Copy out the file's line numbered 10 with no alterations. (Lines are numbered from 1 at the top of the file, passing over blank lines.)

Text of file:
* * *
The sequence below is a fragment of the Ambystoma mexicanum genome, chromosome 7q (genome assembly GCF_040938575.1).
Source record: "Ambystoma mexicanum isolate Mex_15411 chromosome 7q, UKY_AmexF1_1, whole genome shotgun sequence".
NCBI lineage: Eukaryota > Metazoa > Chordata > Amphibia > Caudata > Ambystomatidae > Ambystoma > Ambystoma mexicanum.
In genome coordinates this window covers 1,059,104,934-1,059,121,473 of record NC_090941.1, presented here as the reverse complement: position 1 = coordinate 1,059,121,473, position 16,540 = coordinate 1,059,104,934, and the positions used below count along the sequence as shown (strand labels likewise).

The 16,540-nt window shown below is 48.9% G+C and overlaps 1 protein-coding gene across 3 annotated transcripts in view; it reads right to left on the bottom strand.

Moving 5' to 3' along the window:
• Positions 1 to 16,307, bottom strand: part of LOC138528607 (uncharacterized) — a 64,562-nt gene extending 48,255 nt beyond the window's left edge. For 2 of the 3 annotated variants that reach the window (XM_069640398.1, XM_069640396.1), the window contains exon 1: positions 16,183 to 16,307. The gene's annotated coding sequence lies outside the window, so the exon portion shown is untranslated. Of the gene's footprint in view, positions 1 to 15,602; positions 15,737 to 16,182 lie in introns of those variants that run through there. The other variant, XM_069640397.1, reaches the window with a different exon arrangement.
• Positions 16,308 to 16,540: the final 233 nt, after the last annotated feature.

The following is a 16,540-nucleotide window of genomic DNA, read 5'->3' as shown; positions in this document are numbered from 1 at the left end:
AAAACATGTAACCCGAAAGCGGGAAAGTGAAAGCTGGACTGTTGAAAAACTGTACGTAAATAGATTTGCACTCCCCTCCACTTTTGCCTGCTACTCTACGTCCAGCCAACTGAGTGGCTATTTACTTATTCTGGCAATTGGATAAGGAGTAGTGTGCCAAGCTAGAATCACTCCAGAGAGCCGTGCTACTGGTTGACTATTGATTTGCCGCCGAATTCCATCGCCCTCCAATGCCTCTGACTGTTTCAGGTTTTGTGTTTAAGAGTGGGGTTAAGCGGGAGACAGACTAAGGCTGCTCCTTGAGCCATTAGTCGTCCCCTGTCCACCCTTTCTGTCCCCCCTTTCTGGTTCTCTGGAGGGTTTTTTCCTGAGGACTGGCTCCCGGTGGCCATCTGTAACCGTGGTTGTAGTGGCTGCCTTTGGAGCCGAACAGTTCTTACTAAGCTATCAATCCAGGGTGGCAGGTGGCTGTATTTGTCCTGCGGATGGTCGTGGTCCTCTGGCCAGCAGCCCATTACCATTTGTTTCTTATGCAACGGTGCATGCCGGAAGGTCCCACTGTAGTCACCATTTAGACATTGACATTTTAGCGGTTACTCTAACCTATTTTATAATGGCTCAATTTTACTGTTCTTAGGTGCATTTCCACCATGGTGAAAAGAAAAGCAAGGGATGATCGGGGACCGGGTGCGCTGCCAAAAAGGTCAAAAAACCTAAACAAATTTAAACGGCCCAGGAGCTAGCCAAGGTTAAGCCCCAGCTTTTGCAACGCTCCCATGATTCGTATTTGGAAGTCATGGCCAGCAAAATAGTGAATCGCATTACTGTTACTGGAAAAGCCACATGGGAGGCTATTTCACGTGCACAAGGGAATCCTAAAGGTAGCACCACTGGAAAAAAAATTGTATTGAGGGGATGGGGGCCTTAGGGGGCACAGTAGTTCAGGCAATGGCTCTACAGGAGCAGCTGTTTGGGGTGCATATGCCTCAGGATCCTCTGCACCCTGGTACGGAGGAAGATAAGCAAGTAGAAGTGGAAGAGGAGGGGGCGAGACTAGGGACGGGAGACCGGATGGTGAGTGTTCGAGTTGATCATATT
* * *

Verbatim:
AAAACATGTAACCCGAAAGCGGGAAAGTGAAAGCTGGACTGTTGAAAAACTGTACGTAAATAGATTTGCACTCCCCTCCACTTTTGCCTGCTACTCTACGTCCAGCCAACTGAGTGGCTATTTACTTATTCTGGCAATTGGATAAGGAGTAGTGTGCCAAGCTAGAATCACTCCAGAGAGCCGTGCTACTGGTTGACTATTGATTTGCCGCCGAATTCCATCGCCCTCCAATGCCTCTGACTGTTTCAGGTTTTGTGTTTAAGAGTGGGGTTAAGCGGGAGACAGACTAAGGCTGCTCCTTGAGCCATTAGTCGTCCCCTGTCCACCCTTTCTGTCCCCCCTTTCTGGTTCTCTGGAGGGTTTTTTCCTGAGGACTGGCTCCCGGTGGCCATCTGTAACCGTGGTTGTAGTGGCTGCCTTTGGAGCCGAACAGTTCTTACTAAGCTATCAATCCAGGGTGGCAGGTGGCTGTATTTGTCCTGCGGATGGTCGTGGTCCTCTGGCCAGCAGCCCATTACCATTTGTTTCTTATGCAACGGTGCATGCCGGAAGGTCCCACTGTAGTCACCATTTAGACATTGACATTTTAGCGGTTACTCTAACCTATTTTATAATGGCTCAATTTTACTGTTCTTAGGTGCATTTCCACCATGGTGAAAAGAAAAGCAAGGGATGATCGGGGACCGGGTGCGCTGCCAAAAAGGTCAAAAAACCTAAACAAATTTAAACGGCCCAGGAGCTAGCCAAGGTTAAGCCCCAGCTTTTGCAACGCTCCCATGATTCGTATTTGGAAGTCATGGCCAGCAAAATAGTGAATCGCATTACTGTTACTGGAAAAGCCACATGGGAGGCTATTTCACGTGCACAAGGGAATCCTAAAGGTAGCACCACTGGAAAAAAAATTGTATTGAGGGGATGGGGGCCTTAGGGGGCACAGTAGTTCAGGCAATGGCTCTACAGGAGCAGCTGTTTGGGGTGCATATGCCTCAGGATCCTCTGCACCCTGGTACGGAGGAAGATAAGCAAGTAGAAGTGGAAGAGGAGGGGGCGAGACTAGGGACGGGAGACCGGATGGTGAGTGTTCGAGTTGATCATATT